1593, Dec. 12.I have this night received your letter and have delivered to your servant divers notes in writing and by word touching the means of performing such services as by my former letters have been promised. Your honour shall henceforth, I hope, find such effect thereof as you shall have no cause to misdoubt me, albeit for the present the Warden, Parry, and Justice Young have used mighty means to discredit me among them in this place. I was always of opinion that these men durst not have opened their mouths in such sort as they have had they not been set on by Mr. Young, which now I am assured to be true, both by some light given me by the Warden's words, as also in that having assured means to draw Mr. Young hither that I might speak with him, I cannot receive so much as an answer from him, but rather think that he hath sent my letters to the Warden or at least shewed them to him : which if he hath done, he hath very ill requited me for my honest and faithful dealing with him in time past. This day the Warden of his own head caused me to be let out, and coming amongst them, I presently] understood of all their reports which hitherto [hath done] little harm to my purpose. After dinner this day, being in the alley at bowls with Mr. Tregion and others, the same Parry came amongst us, terming me to become a papist to betray them, and wished them to take heed of me, whereat some marvelled at his boldness and some answered that in their consience they thought he belied me, whereupon he replied that the Warden was able to shew letters under my hand to prove it, which the Warden refused to justify, and so after many expostulations, we fell both together by the ears, whereupon they brought me back again by force to my dungeon, not shutting the other up at all. The Warden doth mightily labour to procure Mrs. Shelley to go to his house at Kensington, promising to procure her liberty out of hand, who as yet will not hearken unto him but continueth constant. If she do not procure her liberty before my enlargement, which by God's help shall be before the holidays, I make no doubt but to do you that service which shall be to your good liking. In the meantime it is very requisite for the better confirming of her to me that three or four comfortable lines be written to her or me, controlling the Wardens and others' abuse and putting her in some hope of that she desireth. I have sent you the petition of Thomson. Your letter to any of the Commissioners will discharge him, which done, I shall hereafter have good means to do some good. The more acquaintance I have of them abroad, and the more any of them is for any benefit obliged to me, the greater means I have to work upon them. But I think it not fit that you should write to Mr. Young about him, for he (now that he doth malice me, thinking that it cometh by my means) will cross it what he may. Yet by his petition you may see the cause of his imprisonment is not dangerous. These courses used, and that you do presently charm Mr. Young and the rest, I will lose my own life if I do not, before the end of the next term, do you that service as you will thank me for, notwithstanding all these past broils. For Thompson I would pray you to dispatch that matter forthwith, and to give heed that Mrs. Shelley get not out but by my means nor before I am discharged : also for special cause there must be some controlment used to the Warden for stopping of his and Parry's mouths. And then you shall see me frame my course soundly. There must likewise be a warrant sent to Mr. Young to deliver Mrs. Shelley her trunks and apparel, which will be a means to confirm her unto him. I have also sent you Parry's letter, written from St. Albans the next day after Mrs. Shelley was released from close imprisonment, the riddle whereof he hath since in plain terras unfolded to her, as may appear by her letter written to me at my first being clapt up. I seek neither gain or reward, but your good favour in any honest cause if I deserve it.—Fleet, 12 December, 1593.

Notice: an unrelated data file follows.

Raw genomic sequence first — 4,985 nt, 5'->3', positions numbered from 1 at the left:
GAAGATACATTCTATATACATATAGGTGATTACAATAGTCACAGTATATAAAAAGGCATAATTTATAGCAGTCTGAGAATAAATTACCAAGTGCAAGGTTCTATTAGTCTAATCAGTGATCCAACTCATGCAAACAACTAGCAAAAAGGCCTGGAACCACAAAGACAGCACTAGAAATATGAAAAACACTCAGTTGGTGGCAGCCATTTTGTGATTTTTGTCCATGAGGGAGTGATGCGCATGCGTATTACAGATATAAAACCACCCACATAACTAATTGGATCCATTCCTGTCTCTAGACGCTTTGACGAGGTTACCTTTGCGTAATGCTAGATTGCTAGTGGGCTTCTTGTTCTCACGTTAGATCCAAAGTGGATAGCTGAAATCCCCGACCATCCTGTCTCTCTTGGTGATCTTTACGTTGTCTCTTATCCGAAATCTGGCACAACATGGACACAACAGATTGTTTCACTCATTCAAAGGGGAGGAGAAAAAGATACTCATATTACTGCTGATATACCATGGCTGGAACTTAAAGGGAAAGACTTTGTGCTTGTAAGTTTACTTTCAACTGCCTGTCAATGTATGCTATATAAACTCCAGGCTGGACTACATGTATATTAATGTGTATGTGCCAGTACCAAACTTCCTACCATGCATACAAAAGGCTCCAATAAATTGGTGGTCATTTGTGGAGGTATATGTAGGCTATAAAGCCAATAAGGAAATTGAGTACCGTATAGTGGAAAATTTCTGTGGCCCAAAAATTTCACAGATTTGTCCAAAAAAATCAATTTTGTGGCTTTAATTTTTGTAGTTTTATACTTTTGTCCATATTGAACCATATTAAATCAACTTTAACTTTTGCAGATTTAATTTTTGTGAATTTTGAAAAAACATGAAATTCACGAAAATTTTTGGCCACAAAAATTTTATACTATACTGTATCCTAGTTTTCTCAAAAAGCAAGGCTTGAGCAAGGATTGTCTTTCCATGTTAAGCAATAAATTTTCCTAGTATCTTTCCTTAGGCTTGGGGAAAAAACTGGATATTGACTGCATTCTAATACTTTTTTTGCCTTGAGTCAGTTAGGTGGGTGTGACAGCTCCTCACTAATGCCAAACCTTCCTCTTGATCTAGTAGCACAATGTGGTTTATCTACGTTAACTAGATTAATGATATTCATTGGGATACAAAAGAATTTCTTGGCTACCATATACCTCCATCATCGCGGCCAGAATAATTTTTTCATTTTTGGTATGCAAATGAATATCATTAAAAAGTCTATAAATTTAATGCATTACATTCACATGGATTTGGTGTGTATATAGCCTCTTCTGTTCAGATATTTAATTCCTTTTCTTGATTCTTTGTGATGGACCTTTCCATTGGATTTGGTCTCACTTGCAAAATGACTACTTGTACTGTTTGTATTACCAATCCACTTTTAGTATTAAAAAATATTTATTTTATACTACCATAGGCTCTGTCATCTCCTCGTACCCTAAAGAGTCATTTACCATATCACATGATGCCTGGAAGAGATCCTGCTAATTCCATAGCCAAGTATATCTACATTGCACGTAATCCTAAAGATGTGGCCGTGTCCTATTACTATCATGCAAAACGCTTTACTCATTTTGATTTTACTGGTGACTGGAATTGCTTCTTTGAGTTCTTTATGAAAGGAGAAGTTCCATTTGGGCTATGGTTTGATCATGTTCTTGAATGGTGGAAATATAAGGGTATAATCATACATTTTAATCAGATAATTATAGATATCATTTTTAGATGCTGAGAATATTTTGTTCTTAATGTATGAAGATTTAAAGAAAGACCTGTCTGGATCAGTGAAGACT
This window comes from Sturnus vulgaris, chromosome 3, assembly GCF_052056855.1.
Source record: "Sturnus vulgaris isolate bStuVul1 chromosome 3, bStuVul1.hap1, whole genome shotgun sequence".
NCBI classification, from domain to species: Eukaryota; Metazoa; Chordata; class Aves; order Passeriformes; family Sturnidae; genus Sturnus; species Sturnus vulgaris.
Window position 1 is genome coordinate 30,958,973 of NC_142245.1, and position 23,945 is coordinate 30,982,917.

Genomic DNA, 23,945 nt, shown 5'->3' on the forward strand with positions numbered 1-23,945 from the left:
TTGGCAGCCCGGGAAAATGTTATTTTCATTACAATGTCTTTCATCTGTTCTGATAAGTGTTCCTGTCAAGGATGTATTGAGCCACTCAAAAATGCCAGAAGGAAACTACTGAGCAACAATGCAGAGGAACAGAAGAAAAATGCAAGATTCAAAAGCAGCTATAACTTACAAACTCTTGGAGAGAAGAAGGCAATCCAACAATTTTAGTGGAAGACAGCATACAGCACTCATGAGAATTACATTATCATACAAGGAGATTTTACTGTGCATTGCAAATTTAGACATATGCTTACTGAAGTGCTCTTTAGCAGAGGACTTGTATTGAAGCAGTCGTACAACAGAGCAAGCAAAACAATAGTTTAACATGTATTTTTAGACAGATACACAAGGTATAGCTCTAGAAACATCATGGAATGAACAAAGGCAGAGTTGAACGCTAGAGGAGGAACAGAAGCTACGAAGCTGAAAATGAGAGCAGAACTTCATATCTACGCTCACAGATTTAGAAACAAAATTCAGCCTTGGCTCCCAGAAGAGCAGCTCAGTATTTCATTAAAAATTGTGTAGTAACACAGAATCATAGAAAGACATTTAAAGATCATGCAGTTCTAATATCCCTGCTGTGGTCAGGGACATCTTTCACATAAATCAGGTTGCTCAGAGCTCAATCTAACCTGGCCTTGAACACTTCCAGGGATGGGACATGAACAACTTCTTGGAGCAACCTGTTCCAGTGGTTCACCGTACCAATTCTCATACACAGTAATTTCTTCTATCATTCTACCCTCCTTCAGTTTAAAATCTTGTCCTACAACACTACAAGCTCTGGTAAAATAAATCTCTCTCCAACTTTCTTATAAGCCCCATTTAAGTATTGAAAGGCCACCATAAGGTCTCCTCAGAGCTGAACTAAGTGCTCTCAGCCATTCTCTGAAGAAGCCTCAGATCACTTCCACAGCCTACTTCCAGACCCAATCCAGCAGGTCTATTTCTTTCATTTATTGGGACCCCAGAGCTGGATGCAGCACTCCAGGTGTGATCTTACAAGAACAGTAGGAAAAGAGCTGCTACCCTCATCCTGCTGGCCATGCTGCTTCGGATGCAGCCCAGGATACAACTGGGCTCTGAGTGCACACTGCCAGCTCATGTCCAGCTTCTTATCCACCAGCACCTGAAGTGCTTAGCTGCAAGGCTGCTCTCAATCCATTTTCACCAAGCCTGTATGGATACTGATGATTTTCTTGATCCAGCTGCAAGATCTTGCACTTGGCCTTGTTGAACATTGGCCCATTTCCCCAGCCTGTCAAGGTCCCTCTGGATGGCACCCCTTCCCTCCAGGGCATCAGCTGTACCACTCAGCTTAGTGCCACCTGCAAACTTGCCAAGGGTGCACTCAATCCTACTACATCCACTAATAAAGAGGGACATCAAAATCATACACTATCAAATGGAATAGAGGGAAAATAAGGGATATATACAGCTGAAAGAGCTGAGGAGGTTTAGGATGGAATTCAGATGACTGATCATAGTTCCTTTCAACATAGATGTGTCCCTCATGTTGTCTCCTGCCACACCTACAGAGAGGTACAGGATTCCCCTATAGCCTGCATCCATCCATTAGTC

[P.S.] At my first coming to this prison from the compter Mr. Young moved me to sound Mrs. Shelley touching the matter she was accused for, affirming that he would deal with the Warden so as I should have a chamber near her, as I might confer with her at pleasure, which I refused to do, or any that the Warden or any of his men should understand or be privy unto, for that I never was acquainted or knew the condition of them, alledging that base knaves would not stick in such a place as this is to whisper secretly to pick a thank, howsoever secret or forward in shew they seemed to be, and this hath he my handwriting to shew, sent him immediately after his motion made, since which time I never heard of him till now of late I wrote unto him and devised some scheme to draw him hither, that I might know whether he had delivered any letters of mine unto the Warden or not; which he hath done, for that he thinketh I have gotten Mrs. Shelley's liberty to the intent to do some service to her Majesty; and because he could not have the credit thereof himself, now he seeketh all means possible to prevent my purpose. I protect I had so soundly complotted and fortified myself with their favours and good opinions on every side, before this last matter came to pass, as I had been able to have done her Majesty such service as I think few in these causes could have done the like. Because Mr. Tregion and divers else will perhaps be at me to see what you have written to me touching the Warden, it were not amiss your Honour did write a colourable letter in this form herein closed, which shewed unto them may put many suspicions out of their heads.